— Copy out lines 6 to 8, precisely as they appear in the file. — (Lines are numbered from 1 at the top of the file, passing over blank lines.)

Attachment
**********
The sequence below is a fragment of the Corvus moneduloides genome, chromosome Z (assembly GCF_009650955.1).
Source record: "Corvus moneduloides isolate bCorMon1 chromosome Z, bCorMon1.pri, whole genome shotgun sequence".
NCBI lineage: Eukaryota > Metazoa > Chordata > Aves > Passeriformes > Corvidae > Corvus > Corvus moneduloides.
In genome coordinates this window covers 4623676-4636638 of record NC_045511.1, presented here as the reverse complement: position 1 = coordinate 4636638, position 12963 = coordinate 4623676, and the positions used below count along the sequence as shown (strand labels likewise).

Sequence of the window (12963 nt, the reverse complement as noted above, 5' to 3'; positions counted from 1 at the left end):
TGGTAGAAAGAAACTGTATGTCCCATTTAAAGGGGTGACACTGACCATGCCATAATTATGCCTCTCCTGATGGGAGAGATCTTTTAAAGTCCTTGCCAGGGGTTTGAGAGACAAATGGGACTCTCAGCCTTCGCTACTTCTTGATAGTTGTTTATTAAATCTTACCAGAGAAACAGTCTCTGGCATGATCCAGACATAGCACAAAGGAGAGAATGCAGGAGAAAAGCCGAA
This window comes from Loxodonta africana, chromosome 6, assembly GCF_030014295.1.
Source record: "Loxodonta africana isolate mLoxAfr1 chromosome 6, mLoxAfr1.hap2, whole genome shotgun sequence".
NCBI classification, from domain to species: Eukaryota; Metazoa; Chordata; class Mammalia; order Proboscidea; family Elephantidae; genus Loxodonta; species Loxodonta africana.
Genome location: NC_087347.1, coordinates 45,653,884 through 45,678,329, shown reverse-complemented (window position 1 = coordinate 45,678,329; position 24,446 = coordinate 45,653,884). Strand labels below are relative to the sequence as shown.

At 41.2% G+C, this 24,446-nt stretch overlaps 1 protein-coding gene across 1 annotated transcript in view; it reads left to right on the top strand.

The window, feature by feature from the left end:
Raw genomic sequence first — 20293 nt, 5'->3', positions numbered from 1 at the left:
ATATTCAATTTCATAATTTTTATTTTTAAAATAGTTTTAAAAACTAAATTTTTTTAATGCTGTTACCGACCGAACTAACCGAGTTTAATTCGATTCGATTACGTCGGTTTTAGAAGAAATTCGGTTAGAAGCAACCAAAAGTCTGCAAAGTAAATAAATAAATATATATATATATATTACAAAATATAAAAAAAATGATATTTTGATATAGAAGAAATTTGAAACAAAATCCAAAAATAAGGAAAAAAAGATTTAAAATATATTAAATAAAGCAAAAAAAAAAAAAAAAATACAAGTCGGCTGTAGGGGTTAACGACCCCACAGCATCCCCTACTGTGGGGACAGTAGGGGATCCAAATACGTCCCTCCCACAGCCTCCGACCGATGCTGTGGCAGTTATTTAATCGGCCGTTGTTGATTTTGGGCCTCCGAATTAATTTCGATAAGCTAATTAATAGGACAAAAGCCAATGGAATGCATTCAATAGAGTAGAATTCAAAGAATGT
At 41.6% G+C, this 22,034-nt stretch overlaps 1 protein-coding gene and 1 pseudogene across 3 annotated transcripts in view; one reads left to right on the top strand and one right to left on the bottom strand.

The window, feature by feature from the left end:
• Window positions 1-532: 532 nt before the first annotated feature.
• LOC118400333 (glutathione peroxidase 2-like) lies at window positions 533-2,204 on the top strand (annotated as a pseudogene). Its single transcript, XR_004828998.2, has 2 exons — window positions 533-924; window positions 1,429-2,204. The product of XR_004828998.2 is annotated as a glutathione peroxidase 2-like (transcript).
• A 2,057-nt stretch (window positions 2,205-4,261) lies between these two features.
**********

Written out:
TGGTAGAAAGAAACTGTATGTCCCATTTAAAGGGGTGACACTGACCATGCCATAATTATGCCTCTCCTGATGGGAGAGATCTTTTAAAGTCCTTGCCAGGGGTTTGAGAGACAAATGGGACTCTCAGCCTTCGCTACTTCTTGATAGTTGTTTATTAAATCTTACCAGAGAAACAGTCTCTGGCATGATCCAGACATAGCACAAAGGAGAGAATGCAGGAGAAAAGCCGAA
This window comes from Loxodonta africana, chromosome 6, assembly GCF_030014295.1.
Source record: "Loxodonta africana isolate mLoxAfr1 chromosome 6, mLoxAfr1.hap2, whole genome shotgun sequence".